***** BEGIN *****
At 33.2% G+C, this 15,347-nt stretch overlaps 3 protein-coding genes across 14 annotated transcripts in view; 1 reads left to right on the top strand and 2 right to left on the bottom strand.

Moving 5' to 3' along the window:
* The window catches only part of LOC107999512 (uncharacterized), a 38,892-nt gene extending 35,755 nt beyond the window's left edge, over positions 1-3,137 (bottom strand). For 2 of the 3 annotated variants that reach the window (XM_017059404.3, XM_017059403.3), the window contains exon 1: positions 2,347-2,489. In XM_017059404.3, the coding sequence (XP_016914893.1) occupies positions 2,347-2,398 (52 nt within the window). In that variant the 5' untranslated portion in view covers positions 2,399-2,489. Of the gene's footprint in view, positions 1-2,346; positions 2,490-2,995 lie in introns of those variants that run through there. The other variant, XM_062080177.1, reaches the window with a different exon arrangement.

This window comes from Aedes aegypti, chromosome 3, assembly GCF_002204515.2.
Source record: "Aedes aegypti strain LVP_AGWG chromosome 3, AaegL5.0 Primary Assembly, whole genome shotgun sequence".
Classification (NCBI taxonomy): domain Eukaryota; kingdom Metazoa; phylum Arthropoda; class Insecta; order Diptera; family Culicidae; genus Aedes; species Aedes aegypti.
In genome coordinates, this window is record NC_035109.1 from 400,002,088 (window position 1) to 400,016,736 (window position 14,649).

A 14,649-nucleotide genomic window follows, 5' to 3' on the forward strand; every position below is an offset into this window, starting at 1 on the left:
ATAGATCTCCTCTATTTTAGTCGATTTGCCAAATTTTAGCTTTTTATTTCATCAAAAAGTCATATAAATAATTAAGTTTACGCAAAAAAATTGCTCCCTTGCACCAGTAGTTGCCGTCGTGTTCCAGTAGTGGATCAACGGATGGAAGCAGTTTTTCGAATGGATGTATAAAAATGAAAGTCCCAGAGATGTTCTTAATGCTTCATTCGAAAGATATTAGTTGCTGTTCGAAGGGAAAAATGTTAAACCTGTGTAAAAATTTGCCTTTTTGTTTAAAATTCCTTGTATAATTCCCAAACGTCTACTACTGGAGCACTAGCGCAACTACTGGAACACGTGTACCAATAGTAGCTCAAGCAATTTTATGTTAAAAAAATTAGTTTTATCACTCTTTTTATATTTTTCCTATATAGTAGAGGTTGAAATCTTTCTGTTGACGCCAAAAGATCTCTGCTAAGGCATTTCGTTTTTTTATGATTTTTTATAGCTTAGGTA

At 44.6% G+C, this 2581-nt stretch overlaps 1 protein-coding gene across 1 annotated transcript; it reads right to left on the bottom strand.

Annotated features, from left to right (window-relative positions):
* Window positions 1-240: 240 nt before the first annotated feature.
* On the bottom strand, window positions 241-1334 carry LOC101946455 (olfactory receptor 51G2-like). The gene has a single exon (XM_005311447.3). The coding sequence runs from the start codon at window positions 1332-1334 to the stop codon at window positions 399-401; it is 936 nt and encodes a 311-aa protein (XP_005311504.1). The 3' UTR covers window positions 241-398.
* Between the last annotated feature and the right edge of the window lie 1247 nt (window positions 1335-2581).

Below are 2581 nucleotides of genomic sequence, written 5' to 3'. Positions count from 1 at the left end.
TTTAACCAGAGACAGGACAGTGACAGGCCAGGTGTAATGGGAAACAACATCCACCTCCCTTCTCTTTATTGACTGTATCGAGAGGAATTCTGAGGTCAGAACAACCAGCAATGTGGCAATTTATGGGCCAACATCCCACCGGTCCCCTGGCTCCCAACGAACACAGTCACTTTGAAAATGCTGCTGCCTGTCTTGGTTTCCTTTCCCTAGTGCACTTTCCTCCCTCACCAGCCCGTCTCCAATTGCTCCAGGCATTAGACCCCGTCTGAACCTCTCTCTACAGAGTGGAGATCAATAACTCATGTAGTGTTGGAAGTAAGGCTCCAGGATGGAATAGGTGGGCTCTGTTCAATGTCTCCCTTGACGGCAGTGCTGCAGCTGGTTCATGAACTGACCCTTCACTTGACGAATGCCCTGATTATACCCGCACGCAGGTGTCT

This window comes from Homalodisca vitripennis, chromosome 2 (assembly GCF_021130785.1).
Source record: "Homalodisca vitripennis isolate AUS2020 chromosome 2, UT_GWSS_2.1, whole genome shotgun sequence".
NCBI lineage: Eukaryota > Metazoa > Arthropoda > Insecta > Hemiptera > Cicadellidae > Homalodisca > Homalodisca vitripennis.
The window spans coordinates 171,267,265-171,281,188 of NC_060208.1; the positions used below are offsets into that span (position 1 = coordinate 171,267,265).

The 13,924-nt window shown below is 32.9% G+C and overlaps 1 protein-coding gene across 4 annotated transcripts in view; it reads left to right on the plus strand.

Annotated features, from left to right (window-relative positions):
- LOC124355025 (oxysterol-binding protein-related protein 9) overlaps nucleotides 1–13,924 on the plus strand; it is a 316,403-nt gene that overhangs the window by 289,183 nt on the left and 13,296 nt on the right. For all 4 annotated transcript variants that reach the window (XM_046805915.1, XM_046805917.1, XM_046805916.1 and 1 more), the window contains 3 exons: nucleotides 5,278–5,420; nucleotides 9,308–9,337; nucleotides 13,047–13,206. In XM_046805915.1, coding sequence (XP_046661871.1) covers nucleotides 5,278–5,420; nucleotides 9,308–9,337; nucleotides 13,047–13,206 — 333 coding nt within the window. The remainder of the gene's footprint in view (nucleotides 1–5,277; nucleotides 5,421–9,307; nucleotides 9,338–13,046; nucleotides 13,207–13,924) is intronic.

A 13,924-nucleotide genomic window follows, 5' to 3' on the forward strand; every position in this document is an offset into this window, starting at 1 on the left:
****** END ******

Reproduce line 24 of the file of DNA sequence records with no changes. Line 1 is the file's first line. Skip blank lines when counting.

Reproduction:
A 13,924-nucleotide genomic window follows, 5' to 3' on the forward strand; every position in this document is an offset into this window, starting at 1 on the left: